I am reluctant to remove the neck as the assembly is very primitive (not really sure if it was ever designed to be removed!). You have to unscrew one of the head hook brackets that lies under the tailpiece. Because it is so old, I don't want to ruin the threads. When I removed the head, I could see the neck-dowel joint and it looks like one seamless piece of wood. The neck attachment hardware is equally primitive and is just a 'push-in' bracket (as pictured in previous post). I've pushed this in as far as I can and it seems to be fine.

Dec 5, 2021 - 5:37:19 AM

9176 posts since 8/28/2013

quote:
Originally posted by adamrhowe
quote:
Originally posted by G Edward Porgie
quote:
Originally posted by adamrhowe
quote:
Originally posted by G Edward Porgie

You need to check the neck-to-dowelstick glue joint. From what you describe as symptons (neck pulling up, neck wobble) that glue joint sounds suspicious. If the joint has loosened up, nothing can be done to tighten it without regluing the dowelstick and properly re-setting the neck angle when it's being done. That's a difficult job probably best left to a professional.


Just took it apart and the glue joint is solid. When trying to wobble the neck around, the whole dowel stick wobbles with it (only by 1mm). 


I don't quite understand what you are saying here by stating "only by one millimeter." there should be no wobble at all, unless you haven't fully disassembled and actually held the neck in one hand and the dowel in the other. I suspect that's the case, and that you have partially disassembled and are simply rocking the entire neck/ dowel assembly while it's still in the pot.  

If that's the case, you need to pull the entire neck/dowel out and then check it for wobble at the joint. Simply rocking the unit while it's still partway in the banjo doesn't apply enough force to determine what may actually be going on.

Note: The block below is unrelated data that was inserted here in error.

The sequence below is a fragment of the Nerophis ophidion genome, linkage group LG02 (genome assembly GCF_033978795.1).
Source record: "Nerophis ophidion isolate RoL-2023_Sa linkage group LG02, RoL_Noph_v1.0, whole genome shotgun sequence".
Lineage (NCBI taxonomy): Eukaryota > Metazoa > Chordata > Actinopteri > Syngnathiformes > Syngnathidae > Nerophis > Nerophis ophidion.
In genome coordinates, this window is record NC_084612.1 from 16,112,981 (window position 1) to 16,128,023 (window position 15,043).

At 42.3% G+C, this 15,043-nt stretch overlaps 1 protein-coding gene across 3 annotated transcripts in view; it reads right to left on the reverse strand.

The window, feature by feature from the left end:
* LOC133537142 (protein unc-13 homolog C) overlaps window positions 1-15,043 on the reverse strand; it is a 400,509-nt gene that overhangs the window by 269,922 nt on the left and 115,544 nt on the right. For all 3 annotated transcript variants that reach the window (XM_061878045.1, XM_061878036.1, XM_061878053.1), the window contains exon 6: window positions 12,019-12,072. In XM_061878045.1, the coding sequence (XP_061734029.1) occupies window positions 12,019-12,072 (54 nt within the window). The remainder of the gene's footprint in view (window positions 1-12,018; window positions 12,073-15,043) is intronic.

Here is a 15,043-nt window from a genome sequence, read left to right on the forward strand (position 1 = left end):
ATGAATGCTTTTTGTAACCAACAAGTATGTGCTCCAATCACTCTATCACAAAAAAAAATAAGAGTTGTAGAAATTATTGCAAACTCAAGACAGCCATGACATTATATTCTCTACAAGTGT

If you then find there is no wobble, you will need to check the attachment hardware for screws which may need to be tightened, and also check the bolt at the tailpiece end for tightness. Hopefully, you don't have any glue joint issues and merely need to tighten the crews holding the hardware at the front and the bolt at the back. 


I am reluctant to remove the neck as the assembly is very primitive (not really sure if it was ever designed to be removed!). You have to unscrew one of the head hook brackets that lies under the tailpiece. Because it is so old, I don't want to ruin the threads. When I removed the head, I could see the neck-dowel joint and it looks like one seamless piece of wood. The neck attachment hardware is equally primitive and is just a 'push-in' bracket (as pictured in previous post). I've pushed this in as far as I can and it seems to be fine.


I am glad to hear that the neck attachment hardware, when pushed in, seems to sol;ve the problem. It's likely it wasn't as tight as it should have been due to age. (attachment hardware is one of the first things I check on old banjos). 

As far as stripping the tailpiece end tail[piece screws, that is actually unlikely. But a bit of some penetrating lubricant would be wise on all the brackets should you need to change the head later.

It's not usual for the neck and dowel to be one piece, but it is sometimes the case. More than likely, the dowel is mortised into the neck. But because you seem to have solved the problem, that's a moot point. If everything is tight, as it should be, you can shim the neck heel to get the proper action, or change the bridge height. Just don't overdo the shim thicness, use something besides washers, and place the shim below the tension hoop if there is room to do so.